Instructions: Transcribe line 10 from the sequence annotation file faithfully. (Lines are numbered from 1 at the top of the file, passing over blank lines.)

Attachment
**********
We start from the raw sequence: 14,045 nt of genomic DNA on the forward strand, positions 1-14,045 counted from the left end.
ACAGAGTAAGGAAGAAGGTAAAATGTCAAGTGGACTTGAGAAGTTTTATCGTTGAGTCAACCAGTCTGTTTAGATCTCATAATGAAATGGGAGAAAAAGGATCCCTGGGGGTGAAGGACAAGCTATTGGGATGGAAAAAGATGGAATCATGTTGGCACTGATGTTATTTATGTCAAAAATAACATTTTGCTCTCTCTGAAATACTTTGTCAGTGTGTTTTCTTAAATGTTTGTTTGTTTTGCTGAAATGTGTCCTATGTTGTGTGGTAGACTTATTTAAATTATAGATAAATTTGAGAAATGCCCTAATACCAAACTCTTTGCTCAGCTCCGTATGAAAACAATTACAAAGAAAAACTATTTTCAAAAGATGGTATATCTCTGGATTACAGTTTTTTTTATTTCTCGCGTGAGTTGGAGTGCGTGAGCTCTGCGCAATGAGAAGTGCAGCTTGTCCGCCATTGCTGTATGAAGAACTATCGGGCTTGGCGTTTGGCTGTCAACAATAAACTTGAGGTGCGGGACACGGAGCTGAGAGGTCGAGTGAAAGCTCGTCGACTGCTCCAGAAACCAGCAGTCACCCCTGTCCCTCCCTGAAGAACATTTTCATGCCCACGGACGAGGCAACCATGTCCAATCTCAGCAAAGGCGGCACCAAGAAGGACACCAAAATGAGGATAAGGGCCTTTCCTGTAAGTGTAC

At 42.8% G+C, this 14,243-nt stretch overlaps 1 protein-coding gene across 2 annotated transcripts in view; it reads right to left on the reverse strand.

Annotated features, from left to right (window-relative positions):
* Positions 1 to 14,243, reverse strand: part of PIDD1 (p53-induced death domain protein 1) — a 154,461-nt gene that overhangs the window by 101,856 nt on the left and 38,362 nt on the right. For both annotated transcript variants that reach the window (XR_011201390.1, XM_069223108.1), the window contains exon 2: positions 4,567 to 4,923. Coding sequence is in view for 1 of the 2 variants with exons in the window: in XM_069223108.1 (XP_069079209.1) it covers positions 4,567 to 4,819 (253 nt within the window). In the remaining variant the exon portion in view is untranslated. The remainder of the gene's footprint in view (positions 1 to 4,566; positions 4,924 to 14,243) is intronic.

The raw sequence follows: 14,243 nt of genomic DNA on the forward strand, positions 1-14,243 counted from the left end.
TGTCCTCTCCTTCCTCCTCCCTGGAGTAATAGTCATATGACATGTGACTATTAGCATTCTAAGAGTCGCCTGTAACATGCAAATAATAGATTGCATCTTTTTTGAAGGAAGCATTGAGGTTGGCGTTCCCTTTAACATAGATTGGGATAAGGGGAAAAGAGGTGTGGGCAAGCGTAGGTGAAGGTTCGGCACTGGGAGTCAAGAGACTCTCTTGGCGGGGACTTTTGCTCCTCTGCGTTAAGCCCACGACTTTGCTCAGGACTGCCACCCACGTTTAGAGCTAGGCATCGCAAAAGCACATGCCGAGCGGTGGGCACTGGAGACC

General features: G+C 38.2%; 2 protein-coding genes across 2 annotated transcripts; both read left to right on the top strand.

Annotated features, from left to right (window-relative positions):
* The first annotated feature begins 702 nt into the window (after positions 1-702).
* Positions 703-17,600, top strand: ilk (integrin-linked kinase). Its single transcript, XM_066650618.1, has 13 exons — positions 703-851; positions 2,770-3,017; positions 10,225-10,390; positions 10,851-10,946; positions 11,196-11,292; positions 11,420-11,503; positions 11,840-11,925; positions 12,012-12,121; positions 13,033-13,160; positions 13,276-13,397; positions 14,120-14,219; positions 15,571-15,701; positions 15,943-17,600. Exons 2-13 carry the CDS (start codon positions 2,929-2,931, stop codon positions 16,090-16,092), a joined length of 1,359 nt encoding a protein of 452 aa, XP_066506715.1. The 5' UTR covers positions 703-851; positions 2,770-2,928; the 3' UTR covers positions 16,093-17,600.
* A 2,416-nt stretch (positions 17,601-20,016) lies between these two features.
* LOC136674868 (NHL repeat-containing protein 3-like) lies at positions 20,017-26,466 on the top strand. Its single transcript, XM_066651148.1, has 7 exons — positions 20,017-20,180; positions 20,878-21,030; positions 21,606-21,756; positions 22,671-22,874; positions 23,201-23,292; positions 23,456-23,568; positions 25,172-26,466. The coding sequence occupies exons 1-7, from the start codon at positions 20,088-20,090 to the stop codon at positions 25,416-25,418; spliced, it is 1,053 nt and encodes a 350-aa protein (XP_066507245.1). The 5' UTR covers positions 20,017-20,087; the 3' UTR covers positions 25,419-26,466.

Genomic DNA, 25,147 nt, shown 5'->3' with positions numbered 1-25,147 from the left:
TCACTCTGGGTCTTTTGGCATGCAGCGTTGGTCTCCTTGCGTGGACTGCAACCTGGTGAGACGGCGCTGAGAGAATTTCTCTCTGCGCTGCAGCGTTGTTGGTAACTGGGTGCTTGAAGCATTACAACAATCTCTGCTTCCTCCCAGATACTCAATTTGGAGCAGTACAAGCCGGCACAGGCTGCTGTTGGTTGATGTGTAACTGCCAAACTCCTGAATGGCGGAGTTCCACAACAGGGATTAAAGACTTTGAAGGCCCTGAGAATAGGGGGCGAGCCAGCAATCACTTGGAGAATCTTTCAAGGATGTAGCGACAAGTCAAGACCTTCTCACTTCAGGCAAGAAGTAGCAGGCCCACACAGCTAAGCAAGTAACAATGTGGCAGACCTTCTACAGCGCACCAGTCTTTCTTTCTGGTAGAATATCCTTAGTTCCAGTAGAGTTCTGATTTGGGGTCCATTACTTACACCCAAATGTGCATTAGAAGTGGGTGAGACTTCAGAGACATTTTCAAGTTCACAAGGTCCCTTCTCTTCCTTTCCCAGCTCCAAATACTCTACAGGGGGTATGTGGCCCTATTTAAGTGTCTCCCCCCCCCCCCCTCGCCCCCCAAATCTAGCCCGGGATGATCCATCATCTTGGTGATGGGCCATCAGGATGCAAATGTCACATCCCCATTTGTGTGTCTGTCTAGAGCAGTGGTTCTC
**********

* The first annotated feature begins 702 nt into the window (after positions 1-702).